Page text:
A lay day is a day set aside in a ship's schedule for loading and unloading cargo. With large loads, cargo handling may require several lay days. A shipping contract will establish lay time, the amount of time the owner expects loading and unloading to consume, and carriers may be penalized for exceeding it or rewarded for unloading and loading more quickly. Ports can also specify lay time, charging fines if ships exceed their allotted time in port.
A lay day officially starts with a certificate indicating that a ship is ready to load or unload. Usually the crew plans ahead of time so it has a strategy and can start work as soon as it receives permission to do so. Using cranes and other tools on and off the ship, the crew can load cargo, stowing as it does so to secure it in the hold. It can also offload cargo onto a dock for transfer to another location.
Shippers can look at lay days in several different ways. Running days include consecutive days regardless of weather, holidays, and other concerns; a ship may have three running days to unload in port, for example. Working lay days include all conventional business days in the port of call, excluding weekends and holidays. Weather days are all days when the weather is fair enough to handle cargo safely.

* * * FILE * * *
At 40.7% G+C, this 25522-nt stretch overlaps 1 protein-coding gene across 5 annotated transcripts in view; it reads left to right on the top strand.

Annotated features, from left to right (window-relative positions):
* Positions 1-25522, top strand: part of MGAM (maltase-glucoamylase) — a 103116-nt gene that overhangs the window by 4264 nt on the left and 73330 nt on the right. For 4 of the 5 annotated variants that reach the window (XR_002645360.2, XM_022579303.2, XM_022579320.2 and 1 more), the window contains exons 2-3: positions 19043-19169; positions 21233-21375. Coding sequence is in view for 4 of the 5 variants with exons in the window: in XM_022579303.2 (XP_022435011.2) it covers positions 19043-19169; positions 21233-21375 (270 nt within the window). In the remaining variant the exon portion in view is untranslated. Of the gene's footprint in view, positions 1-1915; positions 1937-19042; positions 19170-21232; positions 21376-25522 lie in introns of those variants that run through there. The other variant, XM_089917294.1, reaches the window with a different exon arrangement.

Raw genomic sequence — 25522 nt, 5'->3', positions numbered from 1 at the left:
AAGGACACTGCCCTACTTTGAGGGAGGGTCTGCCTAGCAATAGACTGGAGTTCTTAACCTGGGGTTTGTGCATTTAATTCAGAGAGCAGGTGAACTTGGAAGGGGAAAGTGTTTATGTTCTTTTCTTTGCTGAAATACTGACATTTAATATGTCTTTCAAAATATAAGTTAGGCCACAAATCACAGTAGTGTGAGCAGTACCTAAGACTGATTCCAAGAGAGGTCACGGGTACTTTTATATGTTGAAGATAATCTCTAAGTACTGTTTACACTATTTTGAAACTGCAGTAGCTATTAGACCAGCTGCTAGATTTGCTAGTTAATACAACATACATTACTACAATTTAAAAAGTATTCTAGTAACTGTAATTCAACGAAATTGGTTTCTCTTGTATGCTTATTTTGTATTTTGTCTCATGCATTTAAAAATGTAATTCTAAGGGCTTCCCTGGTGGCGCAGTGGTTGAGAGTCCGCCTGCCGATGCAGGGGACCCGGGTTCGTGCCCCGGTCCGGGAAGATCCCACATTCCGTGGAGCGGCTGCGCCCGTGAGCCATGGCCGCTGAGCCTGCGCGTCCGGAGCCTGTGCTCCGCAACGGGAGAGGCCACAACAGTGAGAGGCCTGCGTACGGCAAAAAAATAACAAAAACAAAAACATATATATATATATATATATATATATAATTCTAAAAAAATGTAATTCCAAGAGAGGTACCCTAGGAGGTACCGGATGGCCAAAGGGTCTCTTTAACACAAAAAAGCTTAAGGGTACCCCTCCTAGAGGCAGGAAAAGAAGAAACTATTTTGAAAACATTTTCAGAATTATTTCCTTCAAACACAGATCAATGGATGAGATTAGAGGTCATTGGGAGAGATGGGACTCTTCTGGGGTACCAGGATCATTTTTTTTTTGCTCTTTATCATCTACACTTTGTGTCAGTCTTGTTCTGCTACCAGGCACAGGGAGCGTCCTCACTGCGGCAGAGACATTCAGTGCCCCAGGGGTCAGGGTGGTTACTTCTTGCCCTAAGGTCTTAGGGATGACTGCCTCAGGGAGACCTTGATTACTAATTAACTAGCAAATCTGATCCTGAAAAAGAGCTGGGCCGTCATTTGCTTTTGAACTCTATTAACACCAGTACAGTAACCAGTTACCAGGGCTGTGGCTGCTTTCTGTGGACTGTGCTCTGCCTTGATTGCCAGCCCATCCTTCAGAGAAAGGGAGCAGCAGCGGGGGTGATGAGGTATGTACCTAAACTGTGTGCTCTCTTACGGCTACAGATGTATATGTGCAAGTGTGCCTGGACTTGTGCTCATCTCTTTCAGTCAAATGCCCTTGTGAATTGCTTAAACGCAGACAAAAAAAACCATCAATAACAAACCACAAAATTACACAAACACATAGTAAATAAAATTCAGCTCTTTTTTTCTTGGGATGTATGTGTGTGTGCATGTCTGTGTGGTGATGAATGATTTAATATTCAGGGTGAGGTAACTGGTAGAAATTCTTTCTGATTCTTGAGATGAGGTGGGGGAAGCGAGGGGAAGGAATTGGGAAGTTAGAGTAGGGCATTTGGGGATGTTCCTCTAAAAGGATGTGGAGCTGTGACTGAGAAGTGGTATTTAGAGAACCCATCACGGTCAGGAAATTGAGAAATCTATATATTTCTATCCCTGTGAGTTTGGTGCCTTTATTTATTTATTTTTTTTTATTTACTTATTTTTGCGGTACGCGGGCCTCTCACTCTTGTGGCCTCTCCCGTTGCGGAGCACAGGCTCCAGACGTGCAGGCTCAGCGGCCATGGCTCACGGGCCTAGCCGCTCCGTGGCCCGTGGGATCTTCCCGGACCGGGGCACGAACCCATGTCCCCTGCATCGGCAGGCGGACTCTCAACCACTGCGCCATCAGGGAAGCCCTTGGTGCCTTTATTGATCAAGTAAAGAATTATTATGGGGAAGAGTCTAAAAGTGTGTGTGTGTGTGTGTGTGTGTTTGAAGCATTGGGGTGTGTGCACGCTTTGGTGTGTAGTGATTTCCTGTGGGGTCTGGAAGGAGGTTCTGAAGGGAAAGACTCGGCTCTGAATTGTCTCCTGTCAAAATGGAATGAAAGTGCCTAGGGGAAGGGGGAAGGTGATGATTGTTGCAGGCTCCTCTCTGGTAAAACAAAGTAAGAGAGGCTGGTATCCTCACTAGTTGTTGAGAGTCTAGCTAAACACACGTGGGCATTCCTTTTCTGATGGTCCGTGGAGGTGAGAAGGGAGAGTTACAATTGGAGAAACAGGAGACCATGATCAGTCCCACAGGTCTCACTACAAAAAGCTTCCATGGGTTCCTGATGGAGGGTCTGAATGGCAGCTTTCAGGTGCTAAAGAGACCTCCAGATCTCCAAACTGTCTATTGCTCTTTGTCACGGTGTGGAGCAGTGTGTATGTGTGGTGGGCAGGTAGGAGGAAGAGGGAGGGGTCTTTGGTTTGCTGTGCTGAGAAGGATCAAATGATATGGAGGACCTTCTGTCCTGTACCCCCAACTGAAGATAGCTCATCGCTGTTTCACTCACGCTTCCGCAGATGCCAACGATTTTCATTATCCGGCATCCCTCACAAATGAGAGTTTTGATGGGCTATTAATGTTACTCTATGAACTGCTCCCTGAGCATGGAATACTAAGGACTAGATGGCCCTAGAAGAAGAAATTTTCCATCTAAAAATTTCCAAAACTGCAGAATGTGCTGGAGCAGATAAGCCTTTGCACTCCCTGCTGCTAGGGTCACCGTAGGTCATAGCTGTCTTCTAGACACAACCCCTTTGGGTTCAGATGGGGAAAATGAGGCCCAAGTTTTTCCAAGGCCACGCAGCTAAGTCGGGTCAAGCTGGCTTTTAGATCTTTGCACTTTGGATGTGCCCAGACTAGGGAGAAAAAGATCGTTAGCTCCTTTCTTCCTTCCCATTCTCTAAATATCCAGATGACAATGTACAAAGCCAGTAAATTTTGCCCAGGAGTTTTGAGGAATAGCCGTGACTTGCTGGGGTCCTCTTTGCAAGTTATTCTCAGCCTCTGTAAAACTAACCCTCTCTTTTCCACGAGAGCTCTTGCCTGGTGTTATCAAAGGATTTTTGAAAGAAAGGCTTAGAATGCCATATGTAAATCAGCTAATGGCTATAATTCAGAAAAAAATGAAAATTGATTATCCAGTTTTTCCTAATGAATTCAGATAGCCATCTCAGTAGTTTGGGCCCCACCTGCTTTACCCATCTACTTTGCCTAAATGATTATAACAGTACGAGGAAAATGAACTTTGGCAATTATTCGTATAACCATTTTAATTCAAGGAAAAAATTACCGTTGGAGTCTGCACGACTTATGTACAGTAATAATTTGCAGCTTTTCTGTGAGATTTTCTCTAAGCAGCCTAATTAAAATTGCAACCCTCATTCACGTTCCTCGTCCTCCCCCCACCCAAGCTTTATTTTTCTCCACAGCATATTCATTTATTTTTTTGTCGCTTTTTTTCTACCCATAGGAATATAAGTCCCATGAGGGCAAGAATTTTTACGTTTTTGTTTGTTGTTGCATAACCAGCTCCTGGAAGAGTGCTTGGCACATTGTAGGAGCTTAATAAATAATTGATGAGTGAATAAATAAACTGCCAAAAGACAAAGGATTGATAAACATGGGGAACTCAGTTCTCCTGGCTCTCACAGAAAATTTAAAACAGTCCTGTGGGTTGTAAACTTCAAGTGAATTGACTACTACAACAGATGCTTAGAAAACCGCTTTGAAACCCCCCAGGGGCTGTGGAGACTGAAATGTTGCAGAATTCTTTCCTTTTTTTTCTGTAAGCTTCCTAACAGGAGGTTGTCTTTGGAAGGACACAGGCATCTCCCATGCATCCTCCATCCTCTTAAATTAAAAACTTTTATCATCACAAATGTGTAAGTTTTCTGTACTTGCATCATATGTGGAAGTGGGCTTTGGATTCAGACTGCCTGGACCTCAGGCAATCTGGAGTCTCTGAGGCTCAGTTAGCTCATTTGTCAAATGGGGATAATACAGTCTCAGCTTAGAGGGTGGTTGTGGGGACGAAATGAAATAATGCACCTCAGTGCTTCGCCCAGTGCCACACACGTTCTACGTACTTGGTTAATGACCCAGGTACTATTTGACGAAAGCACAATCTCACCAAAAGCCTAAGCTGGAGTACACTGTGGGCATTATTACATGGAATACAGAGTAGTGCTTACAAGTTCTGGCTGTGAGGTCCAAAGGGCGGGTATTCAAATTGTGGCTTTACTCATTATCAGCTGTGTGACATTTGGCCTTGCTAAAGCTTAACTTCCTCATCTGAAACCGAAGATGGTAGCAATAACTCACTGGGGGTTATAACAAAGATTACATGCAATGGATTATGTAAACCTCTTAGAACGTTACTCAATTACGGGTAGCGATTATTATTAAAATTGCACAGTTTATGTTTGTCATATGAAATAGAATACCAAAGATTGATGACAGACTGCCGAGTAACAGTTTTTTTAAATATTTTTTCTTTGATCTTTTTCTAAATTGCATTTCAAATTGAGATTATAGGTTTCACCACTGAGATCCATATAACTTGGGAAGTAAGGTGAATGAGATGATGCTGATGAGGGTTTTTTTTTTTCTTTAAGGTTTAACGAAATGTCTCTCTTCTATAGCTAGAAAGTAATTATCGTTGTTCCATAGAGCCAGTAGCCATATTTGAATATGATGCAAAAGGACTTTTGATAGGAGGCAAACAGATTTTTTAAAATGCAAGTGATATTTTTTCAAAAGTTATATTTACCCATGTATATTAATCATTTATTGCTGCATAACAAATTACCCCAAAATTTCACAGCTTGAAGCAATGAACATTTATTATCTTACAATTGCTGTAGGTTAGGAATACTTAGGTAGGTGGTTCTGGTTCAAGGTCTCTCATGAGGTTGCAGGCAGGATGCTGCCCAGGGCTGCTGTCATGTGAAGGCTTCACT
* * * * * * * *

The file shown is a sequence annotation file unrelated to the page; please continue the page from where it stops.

On a lay day, the environment on a ship can be chaotic. Crew members work hard to process cargo quickly, efficiently, and safely. Nonessential personnel are usually advised to stay clear of the ship, with the goal of preventing injuries and accidents. All of the crew members as well as port workers who assist with the loading process need adequate training in working with cargo. Cranes and hoists can be dangerous, and communication is critical to make sure everyone is following basic safety procedures. Crews typically look out for each other so they can identify and respond to safety risks in a timely fashion.
If a ship finishes a lay day early, a bonus may be available to the captain and crew to reward them for efficiency. This will be discussed in the contract for the load. Exceeding lay day stipulations will result in demurrage fees, where fines are incurred for holding the ship longer than expected to load or unload cargo. For ports, these fees also serve as a penalty for ships that stay too long. Ports schedule use of their facilities carefully, and a lingering ship can mean that other ships are forced to wait outside the port for a space to open up.